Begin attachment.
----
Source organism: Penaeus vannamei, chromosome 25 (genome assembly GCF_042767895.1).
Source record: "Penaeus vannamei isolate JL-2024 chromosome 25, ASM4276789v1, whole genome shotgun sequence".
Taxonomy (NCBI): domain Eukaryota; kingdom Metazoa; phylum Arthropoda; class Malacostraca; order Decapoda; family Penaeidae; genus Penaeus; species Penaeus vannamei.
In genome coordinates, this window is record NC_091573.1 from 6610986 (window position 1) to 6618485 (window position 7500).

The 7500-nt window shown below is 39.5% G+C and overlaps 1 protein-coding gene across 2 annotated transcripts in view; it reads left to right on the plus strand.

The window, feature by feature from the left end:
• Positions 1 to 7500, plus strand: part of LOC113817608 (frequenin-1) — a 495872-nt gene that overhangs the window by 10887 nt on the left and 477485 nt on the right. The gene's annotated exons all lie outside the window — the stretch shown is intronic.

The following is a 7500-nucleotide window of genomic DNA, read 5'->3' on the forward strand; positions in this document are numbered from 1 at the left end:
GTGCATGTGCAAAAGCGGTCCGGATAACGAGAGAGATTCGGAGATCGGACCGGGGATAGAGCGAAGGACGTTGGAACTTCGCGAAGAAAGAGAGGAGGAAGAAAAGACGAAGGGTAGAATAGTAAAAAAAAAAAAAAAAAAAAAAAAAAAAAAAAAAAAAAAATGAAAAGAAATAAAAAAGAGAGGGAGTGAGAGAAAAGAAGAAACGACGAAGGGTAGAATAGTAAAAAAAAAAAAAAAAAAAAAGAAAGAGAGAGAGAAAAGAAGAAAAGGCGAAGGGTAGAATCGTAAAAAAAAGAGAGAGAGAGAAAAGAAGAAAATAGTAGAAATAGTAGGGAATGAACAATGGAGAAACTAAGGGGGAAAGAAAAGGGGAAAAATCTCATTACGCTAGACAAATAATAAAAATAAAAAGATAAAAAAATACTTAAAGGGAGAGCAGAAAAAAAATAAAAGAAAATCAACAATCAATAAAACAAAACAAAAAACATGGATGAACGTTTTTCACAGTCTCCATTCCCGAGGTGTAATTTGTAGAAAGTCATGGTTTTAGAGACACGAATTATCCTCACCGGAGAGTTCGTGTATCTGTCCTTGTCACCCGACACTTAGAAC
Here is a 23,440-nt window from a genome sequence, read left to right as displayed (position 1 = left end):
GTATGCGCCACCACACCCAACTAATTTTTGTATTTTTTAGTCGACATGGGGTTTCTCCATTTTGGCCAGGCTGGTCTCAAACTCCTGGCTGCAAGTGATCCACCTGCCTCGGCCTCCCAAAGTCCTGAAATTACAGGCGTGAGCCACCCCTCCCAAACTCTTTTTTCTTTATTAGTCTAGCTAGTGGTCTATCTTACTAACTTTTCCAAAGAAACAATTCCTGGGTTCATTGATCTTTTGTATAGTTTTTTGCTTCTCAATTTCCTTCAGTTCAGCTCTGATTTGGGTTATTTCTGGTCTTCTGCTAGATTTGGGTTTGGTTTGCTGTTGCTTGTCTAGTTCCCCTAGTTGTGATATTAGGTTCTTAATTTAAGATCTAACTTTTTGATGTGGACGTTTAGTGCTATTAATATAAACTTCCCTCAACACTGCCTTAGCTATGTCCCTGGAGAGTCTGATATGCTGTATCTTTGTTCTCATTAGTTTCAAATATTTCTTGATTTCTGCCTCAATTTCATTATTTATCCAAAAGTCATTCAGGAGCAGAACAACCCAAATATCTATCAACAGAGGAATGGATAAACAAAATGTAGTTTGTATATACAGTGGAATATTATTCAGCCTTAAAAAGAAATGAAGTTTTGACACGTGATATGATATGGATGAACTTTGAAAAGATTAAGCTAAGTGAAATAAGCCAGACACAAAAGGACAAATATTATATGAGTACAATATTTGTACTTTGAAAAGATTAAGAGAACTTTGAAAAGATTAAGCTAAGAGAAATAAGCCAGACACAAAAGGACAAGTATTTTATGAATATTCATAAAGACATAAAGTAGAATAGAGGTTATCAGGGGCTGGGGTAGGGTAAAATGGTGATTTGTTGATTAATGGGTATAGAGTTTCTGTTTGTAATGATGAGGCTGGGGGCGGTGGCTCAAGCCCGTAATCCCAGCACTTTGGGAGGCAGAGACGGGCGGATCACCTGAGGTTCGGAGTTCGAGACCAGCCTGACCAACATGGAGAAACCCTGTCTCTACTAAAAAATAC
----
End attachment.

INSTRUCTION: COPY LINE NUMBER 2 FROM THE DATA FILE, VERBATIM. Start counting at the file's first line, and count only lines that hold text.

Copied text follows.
Source record: "Penaeus vannamei isolate JL-2024 chromosome 25, ASM4276789v1, whole genome shotgun sequence".